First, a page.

Animal Care in Missouri: What Is Going On? (continued)
By Darvin Bentlage
The Farm Bureau has helped form many different coalitions to combat any attempt that might regulate Factory Farming. It is troubling that coalitions made up of different agriculture groups combined might be crossing some lines as grain producers and livestock producers do not often see eye to eye. It also seems to be making professional board members out our board officers representing who knows who. The Farm Bureau, Missouri Soybean Growers, Missouri Corn Growers and others have helped form Missouri Ag Alliance with the intent of forming a livestock care standards board. An appointed board would more than likely be aligned with Corporate Big Ag people with the agenda to remove all restrictions or guidelines designed to protect the environment and the neighbors of the CAFO’s.
The Farm Bureau has a new coalition called Missourians for Animal Care (MAC) together with Missouri Cattlemen’s Association, Missouri Pork Association, Missouri Corn Growers, and Missouri Soybean Association. This coalition has backed a Constitutional Amendment House Joint Resolution No. 86. HJR 86 states that a citizen has the right to raise domesticated animals in compliance with state and local laws. State laws regarding the welfare of breeding of domesticated animals shall only be valid if they are enacted by the General Assembly or promulgated by administrative rule. This Amendment would stop any new ballot initiatives from being used to regulate the animal industry. A retaliatory move against HSUS-backed petitions.
The coalition would be funded by contributions. Does this mean that our different associations will be contributing to this coalition, as many of the officers are officers of the coalition? That is not right, but since we never had the chance to vote on our officers serving on another board this is probably a done deal. You would think the Cattlemen’s board would be working to reverse the fact we are a net IMPORTER of beef or that the USDA inspection means that at big packing plants they look at the paperwork but not much of the meat. In addition, recalls of meat are on a voluntary basis only, not mandatory or the fact that the consumer has a hard time finding the "Country of Origin Labeling" that is required. The Soybean Association should worry about how Monsanto has sued many of our members out of business for doing what we have done for countless years: "keeping our own seed." All of these Agriculture Associations have problems unique to each type of production. Would it not be better if we all (HSUS, Farm Bureau, MAC, Missouri Ag Alliance) worked with the Department of Agriculture to achieve its goal of getting rid of the bad DOG breeders? In addition, Corporate Agriculture should quit the bad public relations practice of labeling groups extremists or activists. Instead, treat them as Americans exercising their freedom of speech. Many, if not all, are our customers, and they are knowledgeable and deserve to be listened to and deserve us taking time to discuss their concerns. We cannot afford to alienate people because they do not totally agree with our views. Family Farmers welcome the input and the chance to educate others.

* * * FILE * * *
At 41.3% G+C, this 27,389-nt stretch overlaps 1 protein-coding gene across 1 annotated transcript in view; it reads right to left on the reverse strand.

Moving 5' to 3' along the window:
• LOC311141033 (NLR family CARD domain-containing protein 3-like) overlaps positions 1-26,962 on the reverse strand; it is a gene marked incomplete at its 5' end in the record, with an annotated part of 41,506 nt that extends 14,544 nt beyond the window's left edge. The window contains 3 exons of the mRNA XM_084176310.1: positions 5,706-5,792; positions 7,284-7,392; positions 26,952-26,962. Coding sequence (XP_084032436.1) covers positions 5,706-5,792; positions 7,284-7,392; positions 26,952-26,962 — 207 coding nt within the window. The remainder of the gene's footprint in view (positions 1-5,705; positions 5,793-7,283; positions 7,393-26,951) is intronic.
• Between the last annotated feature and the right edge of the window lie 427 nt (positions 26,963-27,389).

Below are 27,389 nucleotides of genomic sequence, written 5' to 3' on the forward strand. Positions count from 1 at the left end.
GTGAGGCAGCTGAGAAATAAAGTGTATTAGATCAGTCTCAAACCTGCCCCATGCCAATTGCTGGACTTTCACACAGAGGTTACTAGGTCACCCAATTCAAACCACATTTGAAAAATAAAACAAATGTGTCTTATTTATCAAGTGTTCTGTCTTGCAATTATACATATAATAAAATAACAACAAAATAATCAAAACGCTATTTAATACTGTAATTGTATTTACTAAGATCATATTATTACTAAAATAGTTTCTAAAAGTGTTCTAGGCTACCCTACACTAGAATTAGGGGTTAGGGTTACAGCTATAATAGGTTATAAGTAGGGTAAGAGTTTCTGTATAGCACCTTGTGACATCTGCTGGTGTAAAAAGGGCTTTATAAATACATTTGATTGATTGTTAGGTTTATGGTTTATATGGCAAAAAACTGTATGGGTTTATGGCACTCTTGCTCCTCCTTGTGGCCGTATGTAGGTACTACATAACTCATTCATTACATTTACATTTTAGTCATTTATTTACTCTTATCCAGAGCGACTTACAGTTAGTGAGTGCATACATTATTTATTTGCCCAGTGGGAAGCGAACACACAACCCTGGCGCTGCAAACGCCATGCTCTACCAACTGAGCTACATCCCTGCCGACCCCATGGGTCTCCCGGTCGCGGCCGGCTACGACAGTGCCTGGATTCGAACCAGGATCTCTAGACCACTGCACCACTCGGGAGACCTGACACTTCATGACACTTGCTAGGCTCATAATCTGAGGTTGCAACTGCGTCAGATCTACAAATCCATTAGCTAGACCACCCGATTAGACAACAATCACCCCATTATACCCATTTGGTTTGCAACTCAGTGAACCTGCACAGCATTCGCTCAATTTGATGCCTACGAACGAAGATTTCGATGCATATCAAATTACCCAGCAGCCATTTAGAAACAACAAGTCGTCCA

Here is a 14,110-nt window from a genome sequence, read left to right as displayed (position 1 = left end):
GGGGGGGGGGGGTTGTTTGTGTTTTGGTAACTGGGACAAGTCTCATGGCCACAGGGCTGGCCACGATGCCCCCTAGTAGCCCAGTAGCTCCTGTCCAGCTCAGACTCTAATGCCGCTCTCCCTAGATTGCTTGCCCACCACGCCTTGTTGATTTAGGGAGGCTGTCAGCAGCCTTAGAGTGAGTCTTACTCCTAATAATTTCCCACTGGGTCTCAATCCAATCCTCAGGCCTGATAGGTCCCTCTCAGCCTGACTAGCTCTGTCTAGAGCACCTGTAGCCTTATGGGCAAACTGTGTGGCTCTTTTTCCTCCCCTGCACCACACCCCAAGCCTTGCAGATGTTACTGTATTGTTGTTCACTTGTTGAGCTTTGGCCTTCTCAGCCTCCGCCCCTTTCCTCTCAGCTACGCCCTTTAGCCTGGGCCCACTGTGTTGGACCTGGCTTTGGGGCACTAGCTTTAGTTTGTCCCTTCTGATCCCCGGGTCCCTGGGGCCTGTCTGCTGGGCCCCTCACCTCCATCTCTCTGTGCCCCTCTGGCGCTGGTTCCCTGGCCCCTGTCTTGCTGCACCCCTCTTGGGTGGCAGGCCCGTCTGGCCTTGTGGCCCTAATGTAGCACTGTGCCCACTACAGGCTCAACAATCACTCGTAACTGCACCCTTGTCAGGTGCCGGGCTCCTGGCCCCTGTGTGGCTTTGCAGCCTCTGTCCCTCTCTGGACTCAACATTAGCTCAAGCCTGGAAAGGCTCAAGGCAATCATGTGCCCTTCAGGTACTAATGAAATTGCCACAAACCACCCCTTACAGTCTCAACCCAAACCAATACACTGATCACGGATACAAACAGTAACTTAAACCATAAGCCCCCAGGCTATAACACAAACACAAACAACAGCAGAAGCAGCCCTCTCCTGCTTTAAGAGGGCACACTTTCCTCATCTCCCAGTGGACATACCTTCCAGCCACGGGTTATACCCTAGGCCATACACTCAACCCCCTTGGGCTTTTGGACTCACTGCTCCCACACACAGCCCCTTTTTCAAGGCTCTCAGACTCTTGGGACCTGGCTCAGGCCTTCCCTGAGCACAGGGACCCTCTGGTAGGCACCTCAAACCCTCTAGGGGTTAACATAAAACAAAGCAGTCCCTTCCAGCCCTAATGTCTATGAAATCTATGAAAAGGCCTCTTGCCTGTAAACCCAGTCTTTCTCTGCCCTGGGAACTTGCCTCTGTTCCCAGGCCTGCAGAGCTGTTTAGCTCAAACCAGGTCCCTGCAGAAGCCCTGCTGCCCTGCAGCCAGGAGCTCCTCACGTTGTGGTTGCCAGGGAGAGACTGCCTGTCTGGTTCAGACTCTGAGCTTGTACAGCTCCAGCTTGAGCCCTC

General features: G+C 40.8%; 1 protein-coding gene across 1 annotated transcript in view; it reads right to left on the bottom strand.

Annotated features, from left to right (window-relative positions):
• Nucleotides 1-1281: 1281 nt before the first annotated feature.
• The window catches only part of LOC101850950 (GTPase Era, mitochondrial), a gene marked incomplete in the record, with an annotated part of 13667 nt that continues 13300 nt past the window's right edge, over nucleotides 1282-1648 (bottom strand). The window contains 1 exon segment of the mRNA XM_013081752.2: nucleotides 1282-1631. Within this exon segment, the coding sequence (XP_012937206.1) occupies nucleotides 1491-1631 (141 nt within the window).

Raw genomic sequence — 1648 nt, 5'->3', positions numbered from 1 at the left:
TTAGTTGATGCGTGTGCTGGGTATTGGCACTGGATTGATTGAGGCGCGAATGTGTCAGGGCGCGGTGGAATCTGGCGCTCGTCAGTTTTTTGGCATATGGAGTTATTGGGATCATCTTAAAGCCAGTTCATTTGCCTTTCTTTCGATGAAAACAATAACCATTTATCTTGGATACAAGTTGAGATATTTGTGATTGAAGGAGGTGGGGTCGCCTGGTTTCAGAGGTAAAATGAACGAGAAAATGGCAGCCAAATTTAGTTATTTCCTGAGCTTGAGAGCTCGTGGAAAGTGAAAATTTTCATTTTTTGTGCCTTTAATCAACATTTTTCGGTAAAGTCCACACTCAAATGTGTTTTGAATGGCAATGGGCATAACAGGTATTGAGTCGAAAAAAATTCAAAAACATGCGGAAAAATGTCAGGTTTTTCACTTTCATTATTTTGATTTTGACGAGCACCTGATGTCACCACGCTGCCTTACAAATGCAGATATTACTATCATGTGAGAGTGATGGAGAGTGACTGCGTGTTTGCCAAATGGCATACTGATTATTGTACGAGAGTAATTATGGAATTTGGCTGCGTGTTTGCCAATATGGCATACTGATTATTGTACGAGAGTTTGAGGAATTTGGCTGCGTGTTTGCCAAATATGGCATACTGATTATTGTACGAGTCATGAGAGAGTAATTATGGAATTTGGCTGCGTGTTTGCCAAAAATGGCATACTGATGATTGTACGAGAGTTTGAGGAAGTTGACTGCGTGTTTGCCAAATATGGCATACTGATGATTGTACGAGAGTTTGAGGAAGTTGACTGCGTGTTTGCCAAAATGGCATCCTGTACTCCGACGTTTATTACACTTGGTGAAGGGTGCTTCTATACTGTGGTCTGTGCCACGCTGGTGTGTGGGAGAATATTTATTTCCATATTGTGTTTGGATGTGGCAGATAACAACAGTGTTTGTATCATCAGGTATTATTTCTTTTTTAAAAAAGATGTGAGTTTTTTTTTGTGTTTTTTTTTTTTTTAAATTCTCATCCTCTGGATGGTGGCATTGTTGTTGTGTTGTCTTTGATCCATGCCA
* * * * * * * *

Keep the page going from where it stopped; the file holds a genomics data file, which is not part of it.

Jason McCann, President of the Missouri Cattlemen’s Association, in response to declining membership stated that we needed new "like-minded" members. This might give you a clue why membership is in decline. I myself do not know why members who are diverse would not be welcomed unless the board has a personal agenda and not a member-guided strategy. Lily Edwards, an animal scientist at Kansas State University, recently surveyed cattlemen and found 90%+ say, "animals have the right to be treated humanely and ethically." Does this mean the memberships of Ag Associations agree with the HSUS?
The concept of humane treatment of animals has been transformed into the concept of "well-being" which not only includes an animal’s physical welfare but also focuses on its quality of life. HJR 86 and now House Bill 1747 states "the state cannot put undue economic burden on animal agriculture." Both bills are an attempt by Big Ag to stop future state regulations of CAFOs. The Puppy Mill Bill and HJR 86 will probably be on the ballot this fall. Vote for what you think is best for both the state (financially) and the dogs. Watch out for the language on HJR 86. In addition, call your Senator about the language of "undue economic burden" on any bill. It is Big Ag’s attempt to do as they please to the environment, livestock and community, jeopardizing the "well-being" of all.
(Darvin Bentlage is a Southwest Missouri Farmer and Cattleman.)